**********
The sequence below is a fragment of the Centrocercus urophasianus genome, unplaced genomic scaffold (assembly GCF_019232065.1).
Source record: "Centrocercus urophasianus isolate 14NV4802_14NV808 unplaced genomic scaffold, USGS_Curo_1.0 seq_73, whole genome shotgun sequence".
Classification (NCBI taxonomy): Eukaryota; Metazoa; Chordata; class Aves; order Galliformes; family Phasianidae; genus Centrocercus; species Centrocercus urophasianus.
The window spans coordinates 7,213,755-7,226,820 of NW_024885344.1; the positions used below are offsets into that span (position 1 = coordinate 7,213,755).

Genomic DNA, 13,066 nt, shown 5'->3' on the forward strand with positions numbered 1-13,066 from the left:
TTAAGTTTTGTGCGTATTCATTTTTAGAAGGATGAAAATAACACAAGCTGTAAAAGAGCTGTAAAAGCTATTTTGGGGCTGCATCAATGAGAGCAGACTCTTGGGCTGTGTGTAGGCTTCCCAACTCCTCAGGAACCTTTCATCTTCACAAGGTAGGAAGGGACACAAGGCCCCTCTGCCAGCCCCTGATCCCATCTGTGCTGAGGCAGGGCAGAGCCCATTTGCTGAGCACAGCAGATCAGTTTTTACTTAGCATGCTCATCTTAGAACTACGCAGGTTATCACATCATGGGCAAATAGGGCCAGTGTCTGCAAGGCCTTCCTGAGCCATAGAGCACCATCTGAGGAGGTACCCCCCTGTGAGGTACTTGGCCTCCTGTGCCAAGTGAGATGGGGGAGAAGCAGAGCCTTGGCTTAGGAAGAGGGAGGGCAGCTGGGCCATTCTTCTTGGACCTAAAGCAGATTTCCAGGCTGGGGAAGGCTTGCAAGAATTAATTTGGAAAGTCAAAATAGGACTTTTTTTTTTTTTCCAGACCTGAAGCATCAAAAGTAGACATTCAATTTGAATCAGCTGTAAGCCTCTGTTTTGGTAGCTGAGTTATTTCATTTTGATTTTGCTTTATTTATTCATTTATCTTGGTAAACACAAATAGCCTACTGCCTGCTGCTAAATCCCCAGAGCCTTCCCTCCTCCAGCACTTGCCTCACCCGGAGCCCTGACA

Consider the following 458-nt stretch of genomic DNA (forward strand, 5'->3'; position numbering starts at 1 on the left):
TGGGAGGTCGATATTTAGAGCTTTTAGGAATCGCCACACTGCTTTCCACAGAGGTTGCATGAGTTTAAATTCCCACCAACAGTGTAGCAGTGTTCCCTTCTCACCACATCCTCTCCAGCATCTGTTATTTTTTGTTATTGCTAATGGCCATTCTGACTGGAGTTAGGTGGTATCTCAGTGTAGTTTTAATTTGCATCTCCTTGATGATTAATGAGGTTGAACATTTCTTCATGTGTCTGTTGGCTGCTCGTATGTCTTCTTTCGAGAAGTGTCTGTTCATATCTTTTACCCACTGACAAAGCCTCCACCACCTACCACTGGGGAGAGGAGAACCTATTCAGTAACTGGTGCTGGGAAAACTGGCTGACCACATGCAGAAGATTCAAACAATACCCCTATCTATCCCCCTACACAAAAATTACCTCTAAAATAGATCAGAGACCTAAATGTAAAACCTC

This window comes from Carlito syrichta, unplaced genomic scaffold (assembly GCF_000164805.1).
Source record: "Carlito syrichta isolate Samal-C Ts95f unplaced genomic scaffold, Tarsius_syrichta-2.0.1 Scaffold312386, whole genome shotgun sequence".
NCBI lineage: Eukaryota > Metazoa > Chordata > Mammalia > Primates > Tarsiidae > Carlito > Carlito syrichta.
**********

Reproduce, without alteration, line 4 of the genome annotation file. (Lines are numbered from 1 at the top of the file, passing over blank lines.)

The window spans coordinates 7,213,755-7,226,820 of NW_024885344.1; the positions used below are offsets into that span (position 1 = coordinate 7,213,755).